”You gotta score those timely goals and we didn’t do it tonight,” Vigneault said. ”We had the looks. I thought we battled hard. We tried to come back but their goalie without a doubt was the best player on the ice tonight and we didn’t finish on our opportunities.”
When the Rangers weren’t getting shots on Halak, his teammates were sacrificing for the cause by blocking 27 shots including a game high seven from Calvin de Haan and six from Travis Hamonic, who robbed Stepan in the first. In contrast, the Rangers as a team blocked six total shots. They outshot the Islanders 38-32 and out-attempted them 77-44. It wasn’t enough to win.
If there was another major difference, it came on special teams. The Rangers were blanked in six power play chances. The Islanders converted on 1-for-2 with both coming in the third period. After easily killing off a Miller hooking minor with Vigneault using different players including Hrivik, Oscar Lindberg and even Zuccarello, Brandon Pirri was sent to the box for a questionable hooking minor. Prior to it, Lundqvist flat out robbed Nelson point blank. He made some great saves including a nice glove stop on Clutterbuck but never seemed comfortable.
On the ensuing Islander power play, they did a great job setting up captain John Tavares, who scored only his seventh to make it 4-2 with 8:48 left in regulation. With the Ranger penalty kill leaving enough room across the box, Nick Leddy fed Josh Bailey, who made a great cross ice feed for a wide open Tavares at the right circle. He stepped in and let go of a laser which beat Lundqvist glove side inside the near goalpost. A terrific shot by a great player who should not have seven goals at this stage. Shame on Garth Snow for allowing Tavares’ linemate Kyle Okposo go. Utterly ridiculous that Tavares has seven goals thru 25 games.
His seventh goal was enough to put the Rangers away. Though they threatened, they never could get back in it. The refs also let a lot go on both sides. Vesey took a vicious slash that went undetected. He stayed in the game. They were too busy calling hooks and giving Nelson an extra two for no reason. This is the substandard officiating you get. The same that ignores a Canuck shoving Travis Zajac from behind into the boards bloodying his nose and then hands Vancouver a two-man advantage in a game the Devils won.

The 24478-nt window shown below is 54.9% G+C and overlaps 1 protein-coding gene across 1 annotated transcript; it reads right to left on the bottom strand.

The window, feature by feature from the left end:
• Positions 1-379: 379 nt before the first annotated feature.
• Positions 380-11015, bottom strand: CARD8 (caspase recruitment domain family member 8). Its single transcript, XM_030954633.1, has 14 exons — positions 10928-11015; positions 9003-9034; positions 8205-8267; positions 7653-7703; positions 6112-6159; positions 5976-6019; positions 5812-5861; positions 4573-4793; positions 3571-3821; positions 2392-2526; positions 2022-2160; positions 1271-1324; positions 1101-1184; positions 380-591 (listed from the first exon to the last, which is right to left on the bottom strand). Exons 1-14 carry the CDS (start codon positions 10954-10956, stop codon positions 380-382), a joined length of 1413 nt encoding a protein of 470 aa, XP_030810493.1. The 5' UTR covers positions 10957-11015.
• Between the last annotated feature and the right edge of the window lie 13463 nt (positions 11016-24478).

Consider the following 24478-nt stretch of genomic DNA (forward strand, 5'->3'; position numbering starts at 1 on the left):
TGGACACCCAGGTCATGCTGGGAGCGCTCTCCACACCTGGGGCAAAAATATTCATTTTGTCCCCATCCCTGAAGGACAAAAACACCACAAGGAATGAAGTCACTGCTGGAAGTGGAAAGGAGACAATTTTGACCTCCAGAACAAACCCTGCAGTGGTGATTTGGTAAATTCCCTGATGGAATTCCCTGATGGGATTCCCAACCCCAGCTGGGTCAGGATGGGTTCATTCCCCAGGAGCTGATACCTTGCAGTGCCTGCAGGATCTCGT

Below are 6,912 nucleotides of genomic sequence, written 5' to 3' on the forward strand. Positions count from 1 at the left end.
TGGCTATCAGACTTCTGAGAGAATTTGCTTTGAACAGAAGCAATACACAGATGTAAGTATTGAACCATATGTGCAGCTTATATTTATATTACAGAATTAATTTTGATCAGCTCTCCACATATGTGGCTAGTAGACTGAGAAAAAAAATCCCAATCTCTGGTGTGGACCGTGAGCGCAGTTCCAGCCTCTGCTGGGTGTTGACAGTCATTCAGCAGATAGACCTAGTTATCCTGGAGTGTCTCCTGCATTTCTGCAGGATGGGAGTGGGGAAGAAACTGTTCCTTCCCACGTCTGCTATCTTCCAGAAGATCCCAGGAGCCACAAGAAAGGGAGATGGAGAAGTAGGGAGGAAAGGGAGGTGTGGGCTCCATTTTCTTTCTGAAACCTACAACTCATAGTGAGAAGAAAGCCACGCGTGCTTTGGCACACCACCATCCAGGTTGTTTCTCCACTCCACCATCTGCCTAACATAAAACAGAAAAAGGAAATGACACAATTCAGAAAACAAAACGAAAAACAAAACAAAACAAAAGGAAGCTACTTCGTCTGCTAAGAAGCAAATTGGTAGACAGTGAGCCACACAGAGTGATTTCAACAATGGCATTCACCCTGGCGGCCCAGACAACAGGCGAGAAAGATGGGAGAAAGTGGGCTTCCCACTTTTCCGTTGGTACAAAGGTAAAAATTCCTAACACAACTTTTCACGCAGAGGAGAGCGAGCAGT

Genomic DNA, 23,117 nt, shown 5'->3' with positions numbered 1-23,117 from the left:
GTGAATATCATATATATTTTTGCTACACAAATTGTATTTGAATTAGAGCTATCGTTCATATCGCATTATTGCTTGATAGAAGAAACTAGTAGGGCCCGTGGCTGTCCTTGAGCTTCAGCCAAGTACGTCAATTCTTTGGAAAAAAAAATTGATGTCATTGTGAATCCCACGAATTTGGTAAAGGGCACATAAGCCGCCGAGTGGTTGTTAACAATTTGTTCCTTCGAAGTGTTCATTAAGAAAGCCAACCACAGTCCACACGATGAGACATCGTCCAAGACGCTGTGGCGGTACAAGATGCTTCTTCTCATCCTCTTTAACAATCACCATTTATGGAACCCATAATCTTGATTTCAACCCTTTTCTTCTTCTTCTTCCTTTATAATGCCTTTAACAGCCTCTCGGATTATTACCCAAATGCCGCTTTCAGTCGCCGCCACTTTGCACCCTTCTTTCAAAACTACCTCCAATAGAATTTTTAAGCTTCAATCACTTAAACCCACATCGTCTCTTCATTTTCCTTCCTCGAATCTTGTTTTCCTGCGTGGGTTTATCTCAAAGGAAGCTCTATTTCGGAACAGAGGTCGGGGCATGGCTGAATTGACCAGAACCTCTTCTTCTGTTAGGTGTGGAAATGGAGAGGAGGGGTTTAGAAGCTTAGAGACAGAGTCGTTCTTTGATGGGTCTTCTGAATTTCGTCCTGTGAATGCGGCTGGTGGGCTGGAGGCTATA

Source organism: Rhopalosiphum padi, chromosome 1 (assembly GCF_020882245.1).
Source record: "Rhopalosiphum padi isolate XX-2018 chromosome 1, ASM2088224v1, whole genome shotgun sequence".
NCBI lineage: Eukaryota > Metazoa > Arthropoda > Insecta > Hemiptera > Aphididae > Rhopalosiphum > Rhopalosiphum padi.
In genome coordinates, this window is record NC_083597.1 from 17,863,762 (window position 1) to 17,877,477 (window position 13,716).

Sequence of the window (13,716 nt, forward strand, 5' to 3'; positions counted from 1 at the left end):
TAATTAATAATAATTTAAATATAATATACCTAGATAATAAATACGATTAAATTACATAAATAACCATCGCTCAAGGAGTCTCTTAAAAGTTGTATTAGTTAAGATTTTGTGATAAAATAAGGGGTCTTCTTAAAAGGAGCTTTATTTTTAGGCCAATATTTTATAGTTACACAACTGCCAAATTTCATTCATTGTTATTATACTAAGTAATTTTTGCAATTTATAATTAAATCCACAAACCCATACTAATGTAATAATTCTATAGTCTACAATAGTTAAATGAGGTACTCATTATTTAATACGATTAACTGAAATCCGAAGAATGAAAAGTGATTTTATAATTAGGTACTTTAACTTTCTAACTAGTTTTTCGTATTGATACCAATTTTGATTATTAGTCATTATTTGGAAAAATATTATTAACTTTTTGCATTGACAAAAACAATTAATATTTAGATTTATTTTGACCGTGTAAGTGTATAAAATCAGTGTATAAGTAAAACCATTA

Even after Vigneault rightly pulled Lundqvist for an extra attacker, his team wasn’t aware that there was a delayed call on Thomas Hickey for cross checking Kreider in front. Had they realized it, maybe they would’ve given up the puck sooner. Instead, they were too busy passing and back passing costing valuable time. The pass fest continued with Hamonic off for a slash which handed the Rangers a 6-on-3 with 32 seconds left. They didn’t need one. But two. Instead, all they did was handle the puck like a grenade until the buzzer sounded. Just brutal.
The more determined team won with the better goalie. Don’t believe me? Then you haven’t been paying attention. Something isn’t right with Lundqvist. I’m losing faith. I’m not alone here. It’s getting harder and harder to defend him. He’s been the Rangers’ franchise goalie for over a decade. But his numbers are down. Maybe it’s time for Antti Raanta to play a couple in a row and let Lundqvist work out his issues with goalie coach Benoit Allaire.
He now is down to a 2.55 GAA and pedestrian .912 save percentage. You can’t blame the defense for all of that. Simply put, he hasn’t been good enough. Inconsistency is showing. At 34 and in his 12th season, you have to wonder what’s wrong. He’s been through slumps before. We’ll see if he can figure it out. If not, the Rangers have no chance. Other teams in the division are closing fast. There is no longer much margin for error.
BONY 3 Stars:
3rd Star-Jimmy Vesey, Rangers (goal-9th of season, 4 shots, 6 attempts, -1 in 23 shifts-16:40)
2nd Star-John Tavares, Islanders (power play goal-7th of season, 4 shots, 4 takeaways, 11-and-7 on face-offs in 23 shifts-18:45)
1st Star-Jaroslav Halak, Islanders (36 saves including 16/16 in 1st and all 11 in 3rd to improve to 11-1 with a 1.56 GAA and .954 save percentage in last 12 meetings against Lundqvist)
Notes: Puempel took only five shifts logging 2:52 of ice-time before leaving due to sustaining a concussion on Nelson’s high-stick. Assuming he’s out Thursday, Josh Jooris should be back in. … Nash (assist) finished minus-two in 14 shifts (8:13) with five shots before exiting. … The pairing of Skjei (-3) and Kevin Klein (-2) had a nightmarish game. Klein only played 12:59 all at even strength while Skjei received 14:51 including 2:55 of power play. … Ryan McDonagh led all skaters with 28:03 of ice-time in 27 shifts including 6:27 on the PP. By comparison, Isles coach Jack Capuano gave four of his six D over 20 minutes with Hamonic pacing them with 23:21 including 4:28 shorthanded. Leddy (21:39), De Haan (20:04) and Dennis Seidenberg (20:19) also went over 20. … The game was the Isles’ second sellout of the season. … By going 4-0-1 in their last five, the Islanders are back to NHL .500 with a 10-10-5 record. They’re tied with Carolina in points (25) and trail a wildcard pack led by the Flyers (33), Caps (31) and Devils (30). … Islanders finish a three-game home stand by hosting the Blues Thursday.